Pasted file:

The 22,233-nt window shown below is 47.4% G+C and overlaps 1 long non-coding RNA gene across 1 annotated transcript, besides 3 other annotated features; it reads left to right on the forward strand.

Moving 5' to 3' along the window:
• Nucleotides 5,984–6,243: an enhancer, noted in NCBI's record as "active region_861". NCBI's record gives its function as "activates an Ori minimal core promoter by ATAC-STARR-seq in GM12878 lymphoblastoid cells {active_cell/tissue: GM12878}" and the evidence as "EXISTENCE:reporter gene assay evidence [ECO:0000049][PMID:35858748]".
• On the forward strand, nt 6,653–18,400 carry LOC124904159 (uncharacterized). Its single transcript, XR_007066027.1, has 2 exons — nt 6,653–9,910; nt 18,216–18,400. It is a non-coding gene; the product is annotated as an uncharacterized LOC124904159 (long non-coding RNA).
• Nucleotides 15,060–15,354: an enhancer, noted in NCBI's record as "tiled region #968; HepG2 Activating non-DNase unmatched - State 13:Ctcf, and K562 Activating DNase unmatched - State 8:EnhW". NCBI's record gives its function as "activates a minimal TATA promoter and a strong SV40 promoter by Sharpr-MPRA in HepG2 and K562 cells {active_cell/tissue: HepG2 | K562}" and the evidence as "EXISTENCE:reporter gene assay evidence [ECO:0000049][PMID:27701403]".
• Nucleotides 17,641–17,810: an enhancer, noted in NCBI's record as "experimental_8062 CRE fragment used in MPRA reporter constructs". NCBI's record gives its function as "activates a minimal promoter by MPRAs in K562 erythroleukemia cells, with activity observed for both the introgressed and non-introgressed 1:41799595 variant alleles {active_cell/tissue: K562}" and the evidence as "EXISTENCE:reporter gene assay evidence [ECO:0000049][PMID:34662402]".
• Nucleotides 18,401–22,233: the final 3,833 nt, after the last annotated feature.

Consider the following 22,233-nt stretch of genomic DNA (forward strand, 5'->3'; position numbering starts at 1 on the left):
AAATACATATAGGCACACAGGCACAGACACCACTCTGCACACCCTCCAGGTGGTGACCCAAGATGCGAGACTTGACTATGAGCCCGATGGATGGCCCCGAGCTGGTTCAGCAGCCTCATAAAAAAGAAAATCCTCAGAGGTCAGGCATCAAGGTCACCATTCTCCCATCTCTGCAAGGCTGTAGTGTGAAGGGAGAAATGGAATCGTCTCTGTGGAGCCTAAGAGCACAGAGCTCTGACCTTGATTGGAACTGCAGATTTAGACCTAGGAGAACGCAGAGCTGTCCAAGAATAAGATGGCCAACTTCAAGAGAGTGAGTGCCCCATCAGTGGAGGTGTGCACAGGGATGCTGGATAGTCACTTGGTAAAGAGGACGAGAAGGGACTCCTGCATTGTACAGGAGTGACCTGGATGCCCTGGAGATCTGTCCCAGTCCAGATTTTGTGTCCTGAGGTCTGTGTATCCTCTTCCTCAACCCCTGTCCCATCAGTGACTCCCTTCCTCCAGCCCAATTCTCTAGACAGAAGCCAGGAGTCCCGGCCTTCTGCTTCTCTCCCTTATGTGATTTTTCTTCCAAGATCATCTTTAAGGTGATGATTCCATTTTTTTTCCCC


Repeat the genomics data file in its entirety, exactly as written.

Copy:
The 22,233-nt window shown below is 47.4% G+C and overlaps 1 long non-coding RNA gene across 1 annotated transcript, besides 3 other annotated features; it reads left to right on the forward strand.

Moving 5' to 3' along the window:
• Nucleotides 5,984–6,243: an enhancer, noted in NCBI's record as "active region_861". NCBI's record gives its function as "activates an Ori minimal core promoter by ATAC-STARR-seq in GM12878 lymphoblastoid cells {active_cell/tissue: GM12878}" and the evidence as "EXISTENCE:reporter gene assay evidence [ECO:0000049][PMID:35858748]".
• On the forward strand, nt 6,653–18,400 carry LOC124904159 (uncharacterized). Its single transcript, XR_007066027.1, has 2 exons — nt 6,653–9,910; nt 18,216–18,400. It is a non-coding gene; the product is annotated as an uncharacterized LOC124904159 (long non-coding RNA).
• Nucleotides 15,060–15,354: an enhancer, noted in NCBI's record as "tiled region #968; HepG2 Activating non-DNase unmatched - State 13:Ctcf, and K562 Activating DNase unmatched - State 8:EnhW". NCBI's record gives its function as "activates a minimal TATA promoter and a strong SV40 promoter by Sharpr-MPRA in HepG2 and K562 cells {active_cell/tissue: HepG2 | K562}" and the evidence as "EXISTENCE:reporter gene assay evidence [ECO:0000049][PMID:27701403]".
• Nucleotides 17,641–17,810: an enhancer, noted in NCBI's record as "experimental_8062 CRE fragment used in MPRA reporter constructs". NCBI's record gives its function as "activates a minimal promoter by MPRAs in K562 erythroleukemia cells, with activity observed for both the introgressed and non-introgressed 1:41799595 variant alleles {active_cell/tissue: K562}" and the evidence as "EXISTENCE:reporter gene assay evidence [ECO:0000049][PMID:34662402]".
• Nucleotides 18,401–22,233: the final 3,833 nt, after the last annotated feature.

Consider the following 22,233-nt stretch of genomic DNA (forward strand, 5'->3'; position numbering starts at 1 on the left):
AAATACATATAGGCACACAGGCACAGACACCACTCTGCACACCCTCCAGGTGGTGACCCAAGATGCGAGACTTGACTATGAGCCCGATGGATGGCCCCGAGCTGGTTCAGCAGCCTCATAAAAAAGAAAATCCTCAGAGGTCAGGCATCAAGGTCACCATTCTCCCATCTCTGCAAGGCTGTAGTGTGAAGGGAGAAATGGAATCGTCTCTGTGGAGCCTAAGAGCACAGAGCTCTGACCTTGATTGGAACTGCAGATTTAGACCTAGGAGAACGCAGAGCTGTCCAAGAATAAGATGGCCAACTTCAAGAGAGTGAGTGCCCCATCAGTGGAGGTGTGCACAGGGATGCTGGATAGTCACTTGGTAAAGAGGACGAGAAGGGACTCCTGCATTGTACAGGAGTGACCTGGATGCCCTGGAGATCTGTCCCAGTCCAGATTTTGTGTCCTGAGGTCTGTGTATCCTCTTCCTCAACCCCTGTCCCATCAGTGACTCCCTTCCTCCAGCCCAATTCTCTAGACAGAAGCCAGGAGTCCCGGCCTTCTGCTTCTCTCCCTTATGTGATTTTTCTTCCAAGATCATCTTTAAGGTGATGATTCCATTTTTTTTCCCC